Conversely, Jimmy Farrell felt completely at home at Comiskey Park. By the age of eight he was regularly attending games by himself. In October 1917, Farrell and his brother Earl rose at 4 A.M. to begin the trek to the park. It was still dark when they arrived at the bleacher ticket office and took their place in a line of about three-hundred unfamiliar adults.
The men about us in line greeted our coming with friendliness. They liked seeing such a young and devoted fan waiting as they were. . . . It was a bit raw, and here and there, men had built fires. Venders were out with hot coffee and we bought and drank quite a quantity of it. About every hour, we ate. I felt important and I was very happy.
At 10 A.M. the bleacher gate opened, and Farrell witnessed the great Eddie Cicotte lead the White Sox to a World Series game one victory over the New York Giants. The Sox would go on to win the series; the only championship team ever to call old Comiskey Park home.
In 1919, Farrell saw three World Series contests at Comiskey Park. The first was Dick Kerr’s gem in game three, beating the Cincinnati Reds 3-0, to pull the White Sox back into the series, which they trailed 2-1.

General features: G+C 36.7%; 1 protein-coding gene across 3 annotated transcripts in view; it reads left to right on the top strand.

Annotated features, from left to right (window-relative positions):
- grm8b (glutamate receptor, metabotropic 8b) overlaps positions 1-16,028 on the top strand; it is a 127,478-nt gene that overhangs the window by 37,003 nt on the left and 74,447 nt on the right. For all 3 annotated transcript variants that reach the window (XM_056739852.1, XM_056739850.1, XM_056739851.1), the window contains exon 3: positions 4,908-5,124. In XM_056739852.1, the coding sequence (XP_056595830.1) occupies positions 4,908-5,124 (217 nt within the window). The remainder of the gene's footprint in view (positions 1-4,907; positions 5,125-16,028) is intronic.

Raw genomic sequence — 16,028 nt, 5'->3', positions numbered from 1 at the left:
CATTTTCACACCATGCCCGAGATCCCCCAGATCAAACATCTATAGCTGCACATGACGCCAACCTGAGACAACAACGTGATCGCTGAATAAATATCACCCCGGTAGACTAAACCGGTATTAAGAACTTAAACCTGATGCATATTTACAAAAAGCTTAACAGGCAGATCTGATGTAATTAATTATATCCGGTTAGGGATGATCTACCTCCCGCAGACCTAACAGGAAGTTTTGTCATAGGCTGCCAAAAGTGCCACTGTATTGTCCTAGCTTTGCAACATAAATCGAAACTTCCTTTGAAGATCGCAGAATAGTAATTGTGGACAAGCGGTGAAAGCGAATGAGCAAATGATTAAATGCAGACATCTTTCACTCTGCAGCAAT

Eddie Cicotte was on the hill for game four. The game was tight in the fourth inning when Cicotte blocked Joe Jackson’s throw to home plate that would have beat the runner. “The play didn’t seem right, especially for a player as smart as Cicotte,” recalled Farrell. He and Earl “agreed that it was a boner. But I never imagined that this play was deliberate.” Cicotte later admitted to booting the play on purpose.
Farrell also witnessed the eighth and final game of the series, a 10-5 drubbing for a Reds championship. Farrell believed that the White Sox had lost the World Series to an inferior team but, the writer insisted, “The thought that the games were being thrown never entered my head.”
The idea that the White Sox fixed the series would not enter Farrell’s consciousness until September 1920, when the shocking news appeared in Chicago’s daily newspapers. But that’s a story for another decade of old Comiskey Park history . . .
My baseball diary / James T. Farrell ; new foreword by Joseph Durso.
Author: Farrell, James T. (James Thomas), 1904-1979.
Publisher: Carbondale : Southern Illinois University Press, c1998.